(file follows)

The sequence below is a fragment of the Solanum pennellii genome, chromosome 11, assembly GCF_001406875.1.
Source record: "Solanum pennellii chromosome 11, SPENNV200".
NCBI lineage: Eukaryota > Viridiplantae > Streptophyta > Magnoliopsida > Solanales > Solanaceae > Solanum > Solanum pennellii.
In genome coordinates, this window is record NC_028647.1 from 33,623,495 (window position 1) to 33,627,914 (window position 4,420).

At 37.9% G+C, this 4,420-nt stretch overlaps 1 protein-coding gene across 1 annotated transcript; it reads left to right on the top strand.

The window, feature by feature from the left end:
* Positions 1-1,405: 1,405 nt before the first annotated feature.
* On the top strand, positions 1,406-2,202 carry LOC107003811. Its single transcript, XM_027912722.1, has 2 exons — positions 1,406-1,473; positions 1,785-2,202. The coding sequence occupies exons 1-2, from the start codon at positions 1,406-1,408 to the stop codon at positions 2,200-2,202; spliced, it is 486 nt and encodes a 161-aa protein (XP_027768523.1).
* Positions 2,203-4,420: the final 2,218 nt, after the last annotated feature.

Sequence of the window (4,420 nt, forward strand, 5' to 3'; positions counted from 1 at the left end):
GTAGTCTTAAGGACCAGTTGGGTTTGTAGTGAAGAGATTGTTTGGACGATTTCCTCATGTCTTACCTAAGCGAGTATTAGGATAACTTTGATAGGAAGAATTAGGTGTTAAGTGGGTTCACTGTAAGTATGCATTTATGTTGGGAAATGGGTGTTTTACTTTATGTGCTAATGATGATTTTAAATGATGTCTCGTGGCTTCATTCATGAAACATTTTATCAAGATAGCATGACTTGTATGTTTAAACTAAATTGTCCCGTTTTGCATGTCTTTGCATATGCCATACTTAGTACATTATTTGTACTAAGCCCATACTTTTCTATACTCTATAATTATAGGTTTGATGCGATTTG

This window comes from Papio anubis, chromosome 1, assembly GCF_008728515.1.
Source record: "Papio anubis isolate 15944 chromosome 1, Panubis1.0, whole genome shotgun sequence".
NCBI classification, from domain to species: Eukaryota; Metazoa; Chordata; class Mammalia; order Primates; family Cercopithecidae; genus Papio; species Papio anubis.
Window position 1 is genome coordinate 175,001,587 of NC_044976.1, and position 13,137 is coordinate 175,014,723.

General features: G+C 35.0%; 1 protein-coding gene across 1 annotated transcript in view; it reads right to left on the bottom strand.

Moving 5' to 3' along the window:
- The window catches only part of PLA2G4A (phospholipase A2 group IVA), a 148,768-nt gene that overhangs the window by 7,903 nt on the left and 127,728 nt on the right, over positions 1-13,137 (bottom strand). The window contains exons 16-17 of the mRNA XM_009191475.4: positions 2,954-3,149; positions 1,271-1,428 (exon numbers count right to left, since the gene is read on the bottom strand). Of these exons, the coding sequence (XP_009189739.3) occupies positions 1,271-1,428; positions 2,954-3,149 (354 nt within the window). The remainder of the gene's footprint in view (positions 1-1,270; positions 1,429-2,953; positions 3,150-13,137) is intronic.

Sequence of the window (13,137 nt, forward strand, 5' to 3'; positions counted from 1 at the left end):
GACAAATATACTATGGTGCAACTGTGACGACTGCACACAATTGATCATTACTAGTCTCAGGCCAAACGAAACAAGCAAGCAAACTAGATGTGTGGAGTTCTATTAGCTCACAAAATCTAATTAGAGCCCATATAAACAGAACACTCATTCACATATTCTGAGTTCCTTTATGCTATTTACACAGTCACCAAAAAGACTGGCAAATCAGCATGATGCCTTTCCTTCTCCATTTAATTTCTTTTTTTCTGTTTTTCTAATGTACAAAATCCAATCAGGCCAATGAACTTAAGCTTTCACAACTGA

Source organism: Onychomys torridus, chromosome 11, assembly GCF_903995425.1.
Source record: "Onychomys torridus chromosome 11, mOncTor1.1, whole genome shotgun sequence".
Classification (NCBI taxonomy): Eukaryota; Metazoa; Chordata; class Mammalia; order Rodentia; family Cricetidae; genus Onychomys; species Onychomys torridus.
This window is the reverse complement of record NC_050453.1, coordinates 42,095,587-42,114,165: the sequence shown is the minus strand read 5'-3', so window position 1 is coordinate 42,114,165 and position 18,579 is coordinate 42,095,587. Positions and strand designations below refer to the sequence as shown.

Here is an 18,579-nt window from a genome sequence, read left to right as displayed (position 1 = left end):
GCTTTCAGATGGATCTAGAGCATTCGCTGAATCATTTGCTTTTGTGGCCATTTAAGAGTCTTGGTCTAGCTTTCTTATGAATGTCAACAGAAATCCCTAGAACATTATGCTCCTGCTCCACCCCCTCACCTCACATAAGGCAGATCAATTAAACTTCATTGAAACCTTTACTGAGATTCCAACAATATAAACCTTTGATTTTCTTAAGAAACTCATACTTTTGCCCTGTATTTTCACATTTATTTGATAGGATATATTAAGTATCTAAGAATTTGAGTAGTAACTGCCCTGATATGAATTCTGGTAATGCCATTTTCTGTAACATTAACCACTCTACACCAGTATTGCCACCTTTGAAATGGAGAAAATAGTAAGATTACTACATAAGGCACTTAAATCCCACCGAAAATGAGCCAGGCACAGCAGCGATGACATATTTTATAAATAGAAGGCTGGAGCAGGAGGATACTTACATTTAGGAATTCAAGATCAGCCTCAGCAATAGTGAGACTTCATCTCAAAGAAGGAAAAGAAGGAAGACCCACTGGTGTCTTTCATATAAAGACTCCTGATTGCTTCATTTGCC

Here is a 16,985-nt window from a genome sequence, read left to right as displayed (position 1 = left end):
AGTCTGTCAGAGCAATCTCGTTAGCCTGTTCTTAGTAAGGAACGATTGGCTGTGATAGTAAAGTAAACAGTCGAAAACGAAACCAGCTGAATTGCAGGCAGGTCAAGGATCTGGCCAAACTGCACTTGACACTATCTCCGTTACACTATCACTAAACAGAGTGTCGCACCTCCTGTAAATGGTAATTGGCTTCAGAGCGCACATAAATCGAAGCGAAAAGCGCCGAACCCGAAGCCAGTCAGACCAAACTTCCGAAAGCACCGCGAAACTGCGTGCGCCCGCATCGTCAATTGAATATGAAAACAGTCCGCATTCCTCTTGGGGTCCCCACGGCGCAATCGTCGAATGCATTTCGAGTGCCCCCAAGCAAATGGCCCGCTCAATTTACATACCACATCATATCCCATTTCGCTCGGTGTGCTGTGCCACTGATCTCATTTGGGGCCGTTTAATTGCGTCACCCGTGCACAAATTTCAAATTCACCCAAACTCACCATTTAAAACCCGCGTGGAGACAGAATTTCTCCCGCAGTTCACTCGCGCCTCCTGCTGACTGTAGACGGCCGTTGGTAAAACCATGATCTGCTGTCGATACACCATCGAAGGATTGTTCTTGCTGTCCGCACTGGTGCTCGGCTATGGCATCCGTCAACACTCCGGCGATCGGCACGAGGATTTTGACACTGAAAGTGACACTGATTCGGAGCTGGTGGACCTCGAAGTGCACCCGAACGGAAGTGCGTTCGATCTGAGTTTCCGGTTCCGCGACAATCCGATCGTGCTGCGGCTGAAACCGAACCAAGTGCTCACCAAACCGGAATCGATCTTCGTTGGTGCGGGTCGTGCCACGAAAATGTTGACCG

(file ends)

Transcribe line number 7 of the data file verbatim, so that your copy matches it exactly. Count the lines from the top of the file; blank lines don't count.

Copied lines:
* Positions 1-1,405: 1,405 nt before the first annotated feature.